Using Apstrata, you can define a structure that can be used to create your documents. This structure, written in XML, is called a "schema". Schemas allow you to define rules that are automatically applied to documents referring to them guaranteeing thus the consistency of the data they contain.
To create a Schema, you can invoke the SaveSchema API or, more simply, log in to the Apstrata workbench and click "Manage App > Schemas > New".
Example 1: the game document schema
So you are implementing this cool game that runs on mobile devices. At some point, your users need to save their game so they can come back later and start from where they left. Let us assume that what you have to save is the player's name, the current level and score, as well as the remaining "lives" of the player. You also want to make sure that:
- The value of the score is a numeric,
- The level is also a numeric,
- The lives field is a numeric,
- The player's name is a string.
So let's go ahead and write a schema. We first start with the definition of the fields. Open the workbench as recommend in the preceding paragraph, then click "Manage App > Schemas > New". The workbench opens an editor with a predefined schema template. Head to the "<fields>" section (we will get back later to the "<aclGroups>" section).
First step is to defined our fields, "score", "fields" and "lives" of type "numeric", and "player" of type "string"
That's cool. Now we know that documents based on this schema will contains the aforementioned fields.
Let move to the <aclGroups> section. We will not dive into it for now, just note that it is used to restrict the read/write access to your documents. For now, we will restrict read and write access on our document to the creator of that document (creator is a predefined role in Apstrata, automatically set to the user ). So this is how our final schema looks like:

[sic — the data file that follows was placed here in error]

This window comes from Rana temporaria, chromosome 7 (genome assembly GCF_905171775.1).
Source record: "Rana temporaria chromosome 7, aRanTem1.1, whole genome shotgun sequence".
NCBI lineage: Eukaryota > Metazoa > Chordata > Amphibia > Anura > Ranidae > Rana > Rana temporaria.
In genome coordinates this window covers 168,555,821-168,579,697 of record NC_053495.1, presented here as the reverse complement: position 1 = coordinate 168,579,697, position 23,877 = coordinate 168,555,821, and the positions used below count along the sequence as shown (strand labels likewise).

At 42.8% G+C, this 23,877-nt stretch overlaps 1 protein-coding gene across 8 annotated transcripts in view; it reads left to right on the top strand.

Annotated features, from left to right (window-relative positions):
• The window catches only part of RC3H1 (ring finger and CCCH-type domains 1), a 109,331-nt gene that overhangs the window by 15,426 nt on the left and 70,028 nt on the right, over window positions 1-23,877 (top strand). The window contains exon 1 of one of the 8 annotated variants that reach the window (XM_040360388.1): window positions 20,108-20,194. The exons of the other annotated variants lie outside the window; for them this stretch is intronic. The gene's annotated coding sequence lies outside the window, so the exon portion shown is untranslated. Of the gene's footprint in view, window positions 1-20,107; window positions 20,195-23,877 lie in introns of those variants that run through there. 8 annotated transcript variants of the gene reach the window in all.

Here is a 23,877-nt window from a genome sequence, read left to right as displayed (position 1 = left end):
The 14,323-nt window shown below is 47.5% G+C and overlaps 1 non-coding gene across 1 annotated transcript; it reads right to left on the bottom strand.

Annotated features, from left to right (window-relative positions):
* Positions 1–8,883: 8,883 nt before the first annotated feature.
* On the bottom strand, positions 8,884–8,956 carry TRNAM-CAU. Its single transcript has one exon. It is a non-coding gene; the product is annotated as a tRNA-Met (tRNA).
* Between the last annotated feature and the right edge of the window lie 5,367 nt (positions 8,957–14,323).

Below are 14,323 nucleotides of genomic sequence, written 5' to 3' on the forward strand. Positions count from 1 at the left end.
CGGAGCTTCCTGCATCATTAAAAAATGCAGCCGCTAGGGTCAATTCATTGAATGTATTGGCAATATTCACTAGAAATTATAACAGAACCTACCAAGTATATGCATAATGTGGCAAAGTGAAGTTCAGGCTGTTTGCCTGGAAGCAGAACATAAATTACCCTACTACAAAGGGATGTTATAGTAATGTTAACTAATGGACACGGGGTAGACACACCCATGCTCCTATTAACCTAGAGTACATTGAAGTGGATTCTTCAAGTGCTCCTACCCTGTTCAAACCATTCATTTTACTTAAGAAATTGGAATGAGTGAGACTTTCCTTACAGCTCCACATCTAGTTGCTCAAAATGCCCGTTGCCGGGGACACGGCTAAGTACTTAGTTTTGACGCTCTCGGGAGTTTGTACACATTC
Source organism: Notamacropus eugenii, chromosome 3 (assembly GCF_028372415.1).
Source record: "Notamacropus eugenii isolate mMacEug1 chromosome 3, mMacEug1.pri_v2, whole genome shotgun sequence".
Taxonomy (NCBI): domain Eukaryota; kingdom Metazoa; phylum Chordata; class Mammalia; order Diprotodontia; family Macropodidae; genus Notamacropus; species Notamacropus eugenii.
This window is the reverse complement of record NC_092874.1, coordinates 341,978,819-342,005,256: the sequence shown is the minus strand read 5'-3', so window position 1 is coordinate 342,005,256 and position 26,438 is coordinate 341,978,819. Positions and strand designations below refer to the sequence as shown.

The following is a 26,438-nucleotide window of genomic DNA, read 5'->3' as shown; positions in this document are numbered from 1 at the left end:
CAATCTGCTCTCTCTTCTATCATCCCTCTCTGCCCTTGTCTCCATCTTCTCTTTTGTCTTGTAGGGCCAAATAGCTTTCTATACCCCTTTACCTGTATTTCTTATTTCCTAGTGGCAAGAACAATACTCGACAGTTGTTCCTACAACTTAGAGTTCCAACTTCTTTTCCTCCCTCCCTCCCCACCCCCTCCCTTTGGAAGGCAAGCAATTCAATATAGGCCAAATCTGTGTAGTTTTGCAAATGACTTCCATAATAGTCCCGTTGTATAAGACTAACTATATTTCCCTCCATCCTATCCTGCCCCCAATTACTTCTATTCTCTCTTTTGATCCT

Example 2: mandatory fields
But wait... how do we make these fields mandatory (i.e. we cannot save a game without a score)? That is simple: we just need to specify the minimum cardinality of the corresponding field:
Now that's better! Using the <validation> and <cardinality> elements, we specified for each field the minimum and maximum occurrences (note that when max is greater than one, then multiple value occurrences are allowed for the given field, which is automatically turned into an array).
Let's move now to the last part of our requirements and add new validation rules
- The value of the score is a numeric such as score >= 0,
- The level is also a numeric such as 1 <= level <= 30 (there are 30 levels in your game)
- The lives field is a numeric such as 0 <= lives <= 10
- The player's name only contains alphanumeric characters.